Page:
Achieving one star is no mean feat, but to achieve three, a restaurant must offer something truly out of this world. In this short guide, we take a look at all 11 of Spain’s three-Michelin-star restaurants, including details about the chefs, their influences and the exceptional menus that earned them the most coveted of accolades. Many of these fine-dining establishments are putting locally sourced and sustainable ingredients at the heart of their cooking, a practice that is only set to grow in 2021.
[See also: The Fine-Dining Restaurants Delivering in London]
Cenador de Amós
Hongos y foie at Cenador de Amós / ©Cenador de Amós
Housed within an 18th century baroque mansion in the northern region of Calabria, Cenador de Amós was created by renowned chef Jesus Sanchez in 1993. Over the past 27 years, Sanchez, who remains at the helm, has racked up the accolades and established himself as a heavyweight of modern Spanish gastronomy. His artistic approach as well as his commitment to Calabrian flavors and local produce shine through in the two tasting menus on offer, priced at around $260. The Michelin Guide gave a special mention to the sourdough bread, describing it as “extraordinary.”
Elena Arzak / ©Mikel Alonso
Arzak is run by renowned chef Juan Mari Arzak, one of the original pioneers of New Basque Cuisine, and his equally acclaimed daughter Elena, winner of Veuve Clicquot’s Best Female Chef in the World 2012. This celebrated Donostia-San Sebastián establishment earned a third Michelin star in 1989 and has held on to it since. Rooted in traditional Basque cooking with an avant-garde twist, Arzak fuses local produce such as scorpionfish and piparras (long green peppers synonymous with the region) with global flavors such as Japanese koji marinade. The tasting menu costs around $310 and is constantly evolving, with new dishes developed in the onsite taste lab. Only the freshest fare will do, and you will often find Elena at the local market selecting ingredients with meticulous detail.
The vegetable and spice garden at Azurmendi / ©Azurmendi
Enveloped in the green surroundings of Basque countryside sits Azurmendi, a previous winner of Elite Traveler‘s Top 100 Restaurants in the World. It is also a two-time winner of the world’s most sustainable restaurant, awarded by World’s 50 Best Restaurants. Led by innovative young chef Eneko Atxa, Azurmendi is environmentally conscious to its core; from the rainwater reused in the onsite vegetable and spice garden to the building’s bioclimatic design. Dishes are precisely executed with personal touches and are unmistakably Basque. Atxa says: “In each bite, you have a piece of my land and my culture.” The $300 tasting menu is adorned with authentic ingredients, with dishes such as Iberian pork glazed Castañeta with creamy parsley and truffle.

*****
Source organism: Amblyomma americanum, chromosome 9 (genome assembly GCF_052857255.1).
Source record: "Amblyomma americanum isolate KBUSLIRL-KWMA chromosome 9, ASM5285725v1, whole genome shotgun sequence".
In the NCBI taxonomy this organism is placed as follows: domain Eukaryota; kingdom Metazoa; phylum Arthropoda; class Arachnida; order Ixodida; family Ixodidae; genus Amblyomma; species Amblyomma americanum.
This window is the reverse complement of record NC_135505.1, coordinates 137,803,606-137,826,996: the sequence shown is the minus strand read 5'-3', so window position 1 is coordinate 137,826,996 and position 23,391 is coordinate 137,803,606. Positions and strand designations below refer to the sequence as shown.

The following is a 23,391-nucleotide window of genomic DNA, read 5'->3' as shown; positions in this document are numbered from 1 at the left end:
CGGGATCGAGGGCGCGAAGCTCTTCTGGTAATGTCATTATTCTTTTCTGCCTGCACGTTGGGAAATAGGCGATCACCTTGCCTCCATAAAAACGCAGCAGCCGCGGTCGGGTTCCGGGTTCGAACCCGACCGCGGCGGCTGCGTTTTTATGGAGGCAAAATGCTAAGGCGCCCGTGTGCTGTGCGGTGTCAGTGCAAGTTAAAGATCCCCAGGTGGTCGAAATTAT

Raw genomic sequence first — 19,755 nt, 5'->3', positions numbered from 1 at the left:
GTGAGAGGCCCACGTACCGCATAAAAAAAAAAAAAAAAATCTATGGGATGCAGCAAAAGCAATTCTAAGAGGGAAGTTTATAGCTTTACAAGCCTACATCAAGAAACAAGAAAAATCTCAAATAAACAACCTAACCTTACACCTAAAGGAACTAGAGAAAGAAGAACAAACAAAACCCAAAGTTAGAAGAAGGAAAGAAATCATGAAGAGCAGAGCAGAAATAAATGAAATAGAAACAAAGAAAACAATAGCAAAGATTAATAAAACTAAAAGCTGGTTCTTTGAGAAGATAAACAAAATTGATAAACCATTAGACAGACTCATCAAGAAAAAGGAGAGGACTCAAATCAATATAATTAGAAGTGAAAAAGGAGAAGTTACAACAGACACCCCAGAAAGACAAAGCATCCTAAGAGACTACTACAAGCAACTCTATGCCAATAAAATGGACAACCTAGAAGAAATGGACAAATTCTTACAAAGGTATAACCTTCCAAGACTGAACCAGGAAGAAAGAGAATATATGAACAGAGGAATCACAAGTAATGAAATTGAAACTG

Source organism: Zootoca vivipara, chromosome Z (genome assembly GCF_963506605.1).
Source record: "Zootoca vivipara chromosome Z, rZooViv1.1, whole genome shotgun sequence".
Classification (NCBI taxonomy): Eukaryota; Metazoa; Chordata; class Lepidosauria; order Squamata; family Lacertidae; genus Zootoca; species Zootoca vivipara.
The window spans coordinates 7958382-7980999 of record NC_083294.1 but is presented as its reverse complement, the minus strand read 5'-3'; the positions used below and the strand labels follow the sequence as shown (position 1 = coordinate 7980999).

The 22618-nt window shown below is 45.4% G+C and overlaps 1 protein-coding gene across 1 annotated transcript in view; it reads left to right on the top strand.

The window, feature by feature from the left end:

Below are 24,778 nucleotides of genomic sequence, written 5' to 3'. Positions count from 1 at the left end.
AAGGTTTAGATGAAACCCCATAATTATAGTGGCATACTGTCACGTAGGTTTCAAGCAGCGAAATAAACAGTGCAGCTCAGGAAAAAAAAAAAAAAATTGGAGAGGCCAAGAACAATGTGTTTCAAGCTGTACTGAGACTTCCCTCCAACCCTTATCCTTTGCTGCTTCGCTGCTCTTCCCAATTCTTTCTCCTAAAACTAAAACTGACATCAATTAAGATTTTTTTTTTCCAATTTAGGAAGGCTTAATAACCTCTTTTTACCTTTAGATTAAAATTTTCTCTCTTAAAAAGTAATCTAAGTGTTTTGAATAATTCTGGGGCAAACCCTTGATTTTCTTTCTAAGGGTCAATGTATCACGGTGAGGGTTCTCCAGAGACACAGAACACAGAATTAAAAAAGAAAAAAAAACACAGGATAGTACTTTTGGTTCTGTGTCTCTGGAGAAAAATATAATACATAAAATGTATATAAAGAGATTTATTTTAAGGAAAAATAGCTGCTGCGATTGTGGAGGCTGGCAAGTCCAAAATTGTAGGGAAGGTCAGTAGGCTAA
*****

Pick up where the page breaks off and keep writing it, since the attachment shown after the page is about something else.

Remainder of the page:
Chef and owner of Akelarre restaurant in Donostia-San Sebastián, Pedro Subijan / ©Akelarre
Sweeping views of the Bay of Biscay greet diners as they arrive at the acclaimed Akelarre restaurant in Donostia-San Sebastián. Chef and owner Pedro Subijana is somewhat of a Spanish celebrity and has been at the heart of the restaurant for 45 years. Akelarre is another establishment at the forefront of New Basque Cuisine, and the two tasting menus, priced at $295 each, are an exciting and creative affair that stay true to the region’s traditional roots. Highlights include hake in seaweed steam with plankton and oyster leaves, and Subijana’s take on Kokotxa (a local hake dish) accompanied by pumpkin seed emulsion and garlic bread.
Chef Martin Berasategui uses locally sourced ingredients / ©Martin Berasategui
The restaurant is the namesake of a chef who has not one but two restaurants on our list – the other being Lasarte in Barcelona. His eponymous restaurant is located four miles south of San Sebastian in Lasarte-Oria. Dishes are created using local ingredients delicately executed with a touch of haute cuisine, influenced by his training under the creme de la creme of French chefs, including Alain Ducasse. The tasting menu costs $350 per person, and recent dishes include caramelized millefeuilles of smoked eel, foie gras, spring onion and green apple, and crunchy hazelnut toffee, frozen wasabi and “pacari” chocolate frost.
El Celler de Can Roca
El Celler de Can Roca is the only three-Michelin-star resteraunt in Girona / ©Joan-Pujol Creus